min-height: 333px; /* sets min-height value for all standards-compliant browsers */
}

Footnotes

  • 1 Why is the conditional value slightly different than the target value in the expression? Read this comment to find out.

Jeff Starr
About the Author Jeff Starr = Creative thinker. Passionate about free and open Web.
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73 responses
  1. Jeff Starr

    @nooto: One more thing I forgot to mention. Your code example includes several syntax errors that may be causing problems. Specifically, consider the extra white space after your height properties — removing these will help eliminate potential errors. Further, while the spacing inconsistencies present in other portions of your code may not be enough to “break” anything, using consistent (and correct) syntax throughout your CSS is good practice. Sorry if this sounds like nitpicking — I am only trying to help! ;)

  2. Thanks, finally something that really works!

  3. I am a bit confused here. I simply want a css “width” command to be applied for ie6. I need the “page” wrapper to be 960 px
    I tried this:
    page {
       width: expression(960 + "px");
    }
    in the css file. It didn’t work
    Then I tried to set the minimum width using your above code, replacing the numbers with 960 and 961. Also didn’t work. But I am not sure about your ” * html div#division ” bit of code. My division is called “page” so I just need to write #page { . . . right?

    Or do I need a new css file just for ie6?

    Anyway, I hope you can help. I guess it’s a simple thing but I have been trying for days!! It looks good in FF and ie7 . . but I just can’t set a width in ie6

  4. Jeff Starr

    Hi Paulo, the * html is a CSS hack targeting IE6. Without it, the style(s) will be applied in other browsers as well. If you are simply trying to specify a width for all browsers, that is easily done with no need for the JavaScript expression:

    page {
         width: 960px;
    }

    ..should do the job just fine. On the other hand, if you are trying to implement a minimum width that is applied in all browsers (including IE6), the tutorial above should provide the necessary information. I hope that helps!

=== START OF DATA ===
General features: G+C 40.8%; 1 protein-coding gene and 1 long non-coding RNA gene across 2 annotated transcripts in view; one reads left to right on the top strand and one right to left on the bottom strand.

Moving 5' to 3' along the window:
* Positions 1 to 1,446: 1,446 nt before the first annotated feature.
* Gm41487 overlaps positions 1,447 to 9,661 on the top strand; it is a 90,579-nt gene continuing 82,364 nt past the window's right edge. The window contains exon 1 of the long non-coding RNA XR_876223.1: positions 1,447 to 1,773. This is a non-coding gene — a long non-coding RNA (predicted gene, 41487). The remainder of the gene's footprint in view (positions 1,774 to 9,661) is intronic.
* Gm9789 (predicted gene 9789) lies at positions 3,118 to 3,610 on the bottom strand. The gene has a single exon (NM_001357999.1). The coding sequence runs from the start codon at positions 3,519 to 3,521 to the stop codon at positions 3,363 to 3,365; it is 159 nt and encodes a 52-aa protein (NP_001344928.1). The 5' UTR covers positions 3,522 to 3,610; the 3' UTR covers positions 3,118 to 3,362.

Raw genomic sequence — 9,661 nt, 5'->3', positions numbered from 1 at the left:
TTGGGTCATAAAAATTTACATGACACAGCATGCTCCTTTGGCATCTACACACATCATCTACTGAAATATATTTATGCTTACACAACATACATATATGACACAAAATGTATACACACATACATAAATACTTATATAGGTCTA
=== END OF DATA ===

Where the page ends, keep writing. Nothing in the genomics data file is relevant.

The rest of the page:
5. Ok, Thanks a lot, you are very kind . . . . but I started with just using the “width” and it didn’t work in ie6! So you mean, ie6 should understand “width” and set the page accordingly? Nothing else needed

  6. Jose M Estrada March 20, 2008 @ 7:18 pm

    I would really like to read this article but I just can’t see the content.

  7. @Paulo: yes, IE6 should understand the width property. Mayebe there’s some other declartations in conflict with this. It’s difficult troubleshooting without a complete code :)

    @Jose M Estrada: Really, I can’t understand… you cannot just read it beacause it’s not visible, because its too small or what else?

  8. Jeff Starr

    Perhaps it’s time for another redesign? – Hmmm.. ;)

  9. dude am still not clear about this !important.. can someone elaborate on that please.. thx..

  10. UniGen Head Geek April 4, 2008 @ 4:46 am

    Confirm readability issue in some browsers at some times.
    Recommend:
    1. Use higher contrast, with text darker than background.
    2. Stop using whatever it is that overrides the browser’s “increase text size” feature.
    Oddly, this morning in IE6, your stylesheet seems to have been skipped, so the entire thing is a very readable black-on-white with no formatting at all.

  11. Jeff Starr

    @Rajab: The !important rule simply designates that particular CSS property as, well, important. Nothing a quick Google search won’t clear up ;)

    @UniGen Head Geek: Thanks for the input regarding my theme. I am in the process of revamping things around here, and hope to resolve the readability issue once and for all. In the meantime, feel free to select the “high-contrast” stylesheet by clicking on the sun icon located in the lower-right corner of the browser window.

  12. wow this is really kool tutorial, worked for me! Thanks